For every download of any Austen title purchased directly from, $5 will be donated to the Literacy Network of South Berkshire via the Jane Austen Literacy Foundation for which Larkin serves as U.S. ambassador.


*     *     *

Instacart grocery service to expand to Berkshires

Springfield — Instacart grocery delivery service will now give Berkshire residents access to same-day grocery delivery. Instacart is the nation’s largest on-demand grocery delivery service and will launch in the Berkshires via local stores such as Price Chopper/Market 32, Big Y, Price Rite, CVS and Petco.

The delivery area will cover over 39,000 households by expanding income-earning opportunities with plans to bring on more than 100 new shoppers. New areas of service include the towns of Pittsfield, Lanesborough, Washington, Richmond, Hancock, Lenox, Stockbridge, Lee, Adams, Cheshire, Peru, Middlefield, Hinsdale, Dalton, New Ashford, West Stockbridge, Great Barrington, Monterey, Alford, New Marlborough, Egremont, Sandisfield, Mount Washington, Sheffield, Becket, Tyringham and Otis.


*     *     *

Area chambers of commerce to hold ‘Tri-County Mixer’

Catskill, N.Y. — The Greene County, Columbia County, Rhinebeck Area and Red Hook chambers of Commerce will partner with Lumberyard Contemporary Performing Arts to bring members of all four organizations together for a first-ever Tri-County Mixer Monday, Dec. 18, from 5 to 7 p.m.

According to Lumberyard executive and artistic director Adrienne Willis, “The Tri-County Mixer will also give leaders in the business community the opportunity to see firsthand the transformative vision we have to site a world-class performing arts center here in Catskill, and learn more about the investments that are already being made in the community.”

The event will include a tour of Lumberyard’s new facility followed by hors d’oeuvres, beverages and mingling. The cost is $35 for the general public and free for members of the aforementioned chambers of commerce. Registration is required. For more information, contact Lumberyard at (212) 587-3003.


Return Home

Related Articles

The Berkshire Edge — Building Community. We invite you to join us

Thursday, Dec 14

GARY LEVEILLE: Santa’s Satirical Holiday House Tour

Wednesday, Dec 13

Questions raised about legality, safety of fuel tanks and standing fuel trucks at Great Barrington airport

Wednesday, Dec 13

U.S. Sen. Al Franken unfairly forced to resign

Wednesday, Dec 13

Margaret ‘Ann’ Collins, 86, of Lee

Wednesday, Dec 13

BerkShares Business of the Month: Nonprofit Center of the Berkshires

Tuesday, Dec 12

Neighbors of O’Brien waste business decry ‘industrial siege’ on Blue Hill Road

Tuesday, Dec 12

News Briefs: Nonprofits oppose proposed federal tax overhaul ; report finds Mass. healthiest state

Tuesday, Dec 12

Bits Bytes: Botanical Garden art show; ‘Miss Bennet: Christmas at Pemberley;’ ‘Real People, Real Stories;’ Pajama Night at Lenox Library; Olga Dunn Dance concert

Tuesday, Dec 12

Kristy Burris wins $500 shopping spree in Berkshire Edge “Shop Small” promotion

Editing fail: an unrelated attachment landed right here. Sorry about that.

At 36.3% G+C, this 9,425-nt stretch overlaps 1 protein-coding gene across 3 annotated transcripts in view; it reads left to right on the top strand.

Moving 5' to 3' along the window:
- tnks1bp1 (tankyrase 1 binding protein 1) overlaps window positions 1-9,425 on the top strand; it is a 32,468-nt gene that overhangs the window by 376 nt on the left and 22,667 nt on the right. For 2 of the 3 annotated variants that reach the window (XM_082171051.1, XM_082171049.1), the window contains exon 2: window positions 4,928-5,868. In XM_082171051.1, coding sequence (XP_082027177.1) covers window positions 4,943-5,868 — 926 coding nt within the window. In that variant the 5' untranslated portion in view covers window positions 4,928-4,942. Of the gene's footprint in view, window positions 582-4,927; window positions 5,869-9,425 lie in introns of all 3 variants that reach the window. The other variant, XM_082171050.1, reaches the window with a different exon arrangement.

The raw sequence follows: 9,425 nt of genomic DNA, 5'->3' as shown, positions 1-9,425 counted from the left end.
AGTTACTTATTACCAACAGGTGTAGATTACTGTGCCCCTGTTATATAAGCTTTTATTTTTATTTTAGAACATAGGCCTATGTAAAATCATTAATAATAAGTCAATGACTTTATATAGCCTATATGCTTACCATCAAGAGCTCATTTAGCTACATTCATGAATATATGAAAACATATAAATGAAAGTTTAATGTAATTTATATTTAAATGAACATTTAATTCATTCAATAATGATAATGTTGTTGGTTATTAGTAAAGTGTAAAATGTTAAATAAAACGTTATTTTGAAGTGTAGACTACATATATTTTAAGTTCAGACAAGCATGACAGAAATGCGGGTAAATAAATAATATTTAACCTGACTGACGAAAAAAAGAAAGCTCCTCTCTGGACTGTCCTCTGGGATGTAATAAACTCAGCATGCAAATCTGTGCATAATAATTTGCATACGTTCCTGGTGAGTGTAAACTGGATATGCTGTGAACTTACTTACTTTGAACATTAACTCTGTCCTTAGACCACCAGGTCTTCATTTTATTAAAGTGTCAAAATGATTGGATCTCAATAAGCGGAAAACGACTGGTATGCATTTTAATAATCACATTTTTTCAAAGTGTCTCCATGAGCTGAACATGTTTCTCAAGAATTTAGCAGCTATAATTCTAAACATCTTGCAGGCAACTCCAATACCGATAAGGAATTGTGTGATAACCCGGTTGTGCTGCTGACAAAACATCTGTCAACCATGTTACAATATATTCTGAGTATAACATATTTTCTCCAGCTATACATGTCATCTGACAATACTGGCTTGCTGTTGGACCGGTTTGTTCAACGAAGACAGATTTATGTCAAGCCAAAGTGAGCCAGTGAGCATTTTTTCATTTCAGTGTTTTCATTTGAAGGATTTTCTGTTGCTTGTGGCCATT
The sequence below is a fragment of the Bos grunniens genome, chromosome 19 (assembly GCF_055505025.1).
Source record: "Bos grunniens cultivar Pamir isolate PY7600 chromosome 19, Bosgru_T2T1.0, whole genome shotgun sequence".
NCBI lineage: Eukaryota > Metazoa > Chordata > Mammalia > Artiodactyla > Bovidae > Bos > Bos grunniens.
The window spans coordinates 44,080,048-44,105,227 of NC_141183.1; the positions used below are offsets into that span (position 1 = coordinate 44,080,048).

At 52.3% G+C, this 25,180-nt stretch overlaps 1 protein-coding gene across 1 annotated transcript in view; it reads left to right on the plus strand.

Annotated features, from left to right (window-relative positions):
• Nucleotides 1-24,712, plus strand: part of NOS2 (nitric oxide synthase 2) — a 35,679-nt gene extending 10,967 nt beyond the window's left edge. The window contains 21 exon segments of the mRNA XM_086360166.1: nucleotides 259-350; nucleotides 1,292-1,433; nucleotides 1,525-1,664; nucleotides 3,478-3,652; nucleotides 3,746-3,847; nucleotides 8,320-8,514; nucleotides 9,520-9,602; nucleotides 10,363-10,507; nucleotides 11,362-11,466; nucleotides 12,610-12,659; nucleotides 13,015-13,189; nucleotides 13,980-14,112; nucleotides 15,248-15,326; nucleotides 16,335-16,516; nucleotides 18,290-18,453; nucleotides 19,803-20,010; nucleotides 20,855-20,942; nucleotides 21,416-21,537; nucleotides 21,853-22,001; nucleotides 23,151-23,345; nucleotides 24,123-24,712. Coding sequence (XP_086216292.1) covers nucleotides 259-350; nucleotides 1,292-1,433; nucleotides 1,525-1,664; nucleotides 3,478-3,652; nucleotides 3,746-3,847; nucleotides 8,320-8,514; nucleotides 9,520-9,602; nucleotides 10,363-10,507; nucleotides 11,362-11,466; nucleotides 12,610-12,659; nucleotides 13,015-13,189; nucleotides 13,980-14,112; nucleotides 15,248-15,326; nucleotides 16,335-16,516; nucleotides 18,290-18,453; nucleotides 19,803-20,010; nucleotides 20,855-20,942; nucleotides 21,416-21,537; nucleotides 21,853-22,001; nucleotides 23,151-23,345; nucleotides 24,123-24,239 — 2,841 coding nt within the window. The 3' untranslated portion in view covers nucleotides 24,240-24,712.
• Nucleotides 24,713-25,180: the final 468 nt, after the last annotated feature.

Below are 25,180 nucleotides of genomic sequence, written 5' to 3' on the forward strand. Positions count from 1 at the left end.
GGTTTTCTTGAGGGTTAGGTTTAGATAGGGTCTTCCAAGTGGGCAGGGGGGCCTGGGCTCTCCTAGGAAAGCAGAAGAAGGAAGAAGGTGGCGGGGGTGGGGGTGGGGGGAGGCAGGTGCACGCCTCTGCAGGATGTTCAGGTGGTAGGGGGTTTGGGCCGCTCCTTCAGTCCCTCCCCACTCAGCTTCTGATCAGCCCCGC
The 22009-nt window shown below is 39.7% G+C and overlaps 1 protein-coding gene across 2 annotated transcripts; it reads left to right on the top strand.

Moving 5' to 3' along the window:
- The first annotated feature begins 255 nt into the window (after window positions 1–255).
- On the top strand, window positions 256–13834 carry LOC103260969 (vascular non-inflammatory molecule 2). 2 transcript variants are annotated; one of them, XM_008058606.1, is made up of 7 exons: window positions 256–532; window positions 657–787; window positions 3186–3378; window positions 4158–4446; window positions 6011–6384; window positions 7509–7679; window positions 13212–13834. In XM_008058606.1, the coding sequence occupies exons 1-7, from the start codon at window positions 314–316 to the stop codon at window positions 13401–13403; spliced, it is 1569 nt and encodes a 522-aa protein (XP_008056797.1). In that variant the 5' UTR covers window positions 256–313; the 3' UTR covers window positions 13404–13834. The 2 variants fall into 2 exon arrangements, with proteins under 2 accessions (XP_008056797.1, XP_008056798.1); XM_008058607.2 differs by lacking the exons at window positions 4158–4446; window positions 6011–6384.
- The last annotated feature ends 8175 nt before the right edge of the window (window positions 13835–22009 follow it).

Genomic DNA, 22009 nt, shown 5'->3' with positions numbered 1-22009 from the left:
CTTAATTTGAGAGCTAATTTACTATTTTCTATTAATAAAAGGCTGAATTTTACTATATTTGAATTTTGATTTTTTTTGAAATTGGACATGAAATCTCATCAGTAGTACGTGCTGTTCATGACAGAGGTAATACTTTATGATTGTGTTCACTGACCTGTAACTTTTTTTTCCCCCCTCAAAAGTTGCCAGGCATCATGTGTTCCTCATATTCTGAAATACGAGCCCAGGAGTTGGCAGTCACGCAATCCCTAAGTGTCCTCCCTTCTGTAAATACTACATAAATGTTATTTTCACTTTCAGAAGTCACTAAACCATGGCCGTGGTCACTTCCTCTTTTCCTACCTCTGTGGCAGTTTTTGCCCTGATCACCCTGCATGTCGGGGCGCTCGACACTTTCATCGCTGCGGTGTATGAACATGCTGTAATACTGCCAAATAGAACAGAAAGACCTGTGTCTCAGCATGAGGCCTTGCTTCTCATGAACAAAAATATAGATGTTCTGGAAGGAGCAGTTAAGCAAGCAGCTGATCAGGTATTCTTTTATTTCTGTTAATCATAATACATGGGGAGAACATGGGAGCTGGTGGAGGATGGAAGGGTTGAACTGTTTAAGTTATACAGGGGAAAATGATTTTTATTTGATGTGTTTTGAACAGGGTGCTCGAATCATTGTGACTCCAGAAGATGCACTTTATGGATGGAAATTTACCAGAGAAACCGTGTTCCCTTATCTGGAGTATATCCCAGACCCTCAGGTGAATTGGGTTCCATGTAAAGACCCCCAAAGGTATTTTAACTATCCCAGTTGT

Tuesday, Dec 12

CONNECTIONS: Puritans banned Christmas, Stockbridge restored it

Tuesday, Dec 12

Take that, Trump! Obamacare enrollments up statewide and in South County

Monday, Dec 11

Birth announcement

Monday, Dec 11

Ann Louise Angelini, 88, of West Stockbridge

Monday, Dec 11

Bits Bytes: Young Choreographers Initiative; California wineries benefit; ‘The Secret in the Wings’ at Austen Riggs; ‘The Age of Consequences’ screening; grief support workshop

Monday, Dec 11

EYES TO THE SKY: Star wheels, key to constellations; best-of-year meteor shower

Monday, Dec 11

Article source:


My Life With Plants by Roy Lancaster  (RHS/Filbert Press, £25)

A well-loved figure tells his story straightforwardly, the tale peppered with anecdotes. There is the time he hid up a tree for a conifer thief at Cambridge Botanic Garden (he caught the culprit, a local teacher) or the occasion of his first lecture, aged 23, to the science club at a girls’ school: “Faced with the eyes of 40 girls following my every move, I considered turning round and running for my life”. Not much soul-searching here, the author is probably too busy thinking about the next plant.

The Japanese Garden by Sophie Walker  (Phaidon, £49.95)

Even if it did not contain original essays by Tadao Ando, John Pawson and Anish Kapoor, this would be a superior book. One hundred gardens are featured in detail. Key texts explain the principles of the Japanese garden in depth. The author’s summation is: “The deeper beauty of the garden resides not in its surface ornament but in its profound search for contact with the original state of nature.” A must for anyone serious about the topic.

Article source:

The Need and Importance of Professional Landscaping Services during Christmas

As the new season begins, it is time to try different landscaping ideas and transform the look of your homes. Though, most people think of doing it by their own while there are few who might seek the help of the professionals. Doing it on your own is definitely a good idea but the assistance of the professionals can make a big difference. Now you might be wondering as how the professionals can help you in landscaping your garden and the outdoor spaces. They are experienced and familiar with the fresh concepts that can definitely create more impact.

The professional landscaping services can come out to be a better choice, and therefore you can definitely seek their guidance and help.